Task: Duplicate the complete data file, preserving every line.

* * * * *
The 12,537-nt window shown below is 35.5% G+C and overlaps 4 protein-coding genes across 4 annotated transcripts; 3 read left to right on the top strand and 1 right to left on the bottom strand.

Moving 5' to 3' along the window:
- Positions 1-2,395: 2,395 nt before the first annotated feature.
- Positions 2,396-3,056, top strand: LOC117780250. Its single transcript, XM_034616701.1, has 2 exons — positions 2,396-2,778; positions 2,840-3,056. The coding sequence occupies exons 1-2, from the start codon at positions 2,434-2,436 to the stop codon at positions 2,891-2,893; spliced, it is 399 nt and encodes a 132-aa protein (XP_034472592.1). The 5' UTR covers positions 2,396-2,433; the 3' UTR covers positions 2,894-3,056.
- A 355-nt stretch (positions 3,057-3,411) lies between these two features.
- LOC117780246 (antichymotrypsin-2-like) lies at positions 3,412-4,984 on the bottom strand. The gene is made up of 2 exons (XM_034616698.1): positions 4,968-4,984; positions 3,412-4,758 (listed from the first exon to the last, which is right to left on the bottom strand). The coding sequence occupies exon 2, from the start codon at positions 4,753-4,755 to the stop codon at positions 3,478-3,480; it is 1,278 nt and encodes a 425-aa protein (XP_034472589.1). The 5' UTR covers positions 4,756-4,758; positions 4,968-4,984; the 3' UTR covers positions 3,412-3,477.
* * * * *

The 12,537-nt window shown below is 35.5% G+C and overlaps 4 protein-coding genes across 4 annotated transcripts; 3 read left to right on the top strand and 1 right to left on the bottom strand.

Moving 5' to 3' along the window:
- Positions 1-2,395: 2,395 nt before the first annotated feature.
- Positions 2,396-3,056, top strand: LOC117780250. Its single transcript, XM_034616701.1, has 2 exons — positions 2,396-2,778; positions 2,840-3,056. The coding sequence occupies exons 1-2, from the start codon at positions 2,434-2,436 to the stop codon at positions 2,891-2,893; spliced, it is 399 nt and encodes a 132-aa protein (XP_034472592.1). The 5' UTR covers positions 2,396-2,433; the 3' UTR covers positions 2,894-3,056.
- A 355-nt stretch (positions 3,057-3,411) lies between these two features.
- LOC117780246 (antichymotrypsin-2-like) lies at positions 3,412-4,984 on the bottom strand. The gene is made up of 2 exons (XM_034616698.1): positions 4,968-4,984; positions 3,412-4,758 (listed from the first exon to the last, which is right to left on the bottom strand). The coding sequence occupies exon 2, from the start codon at positions 4,753-4,755 to the stop codon at positions 3,478-3,480; it is 1,278 nt and encodes a 425-aa protein (XP_034472589.1). The 5' UTR covers positions 4,756-4,758; positions 4,968-4,984; the 3' UTR covers positions 3,412-3,477.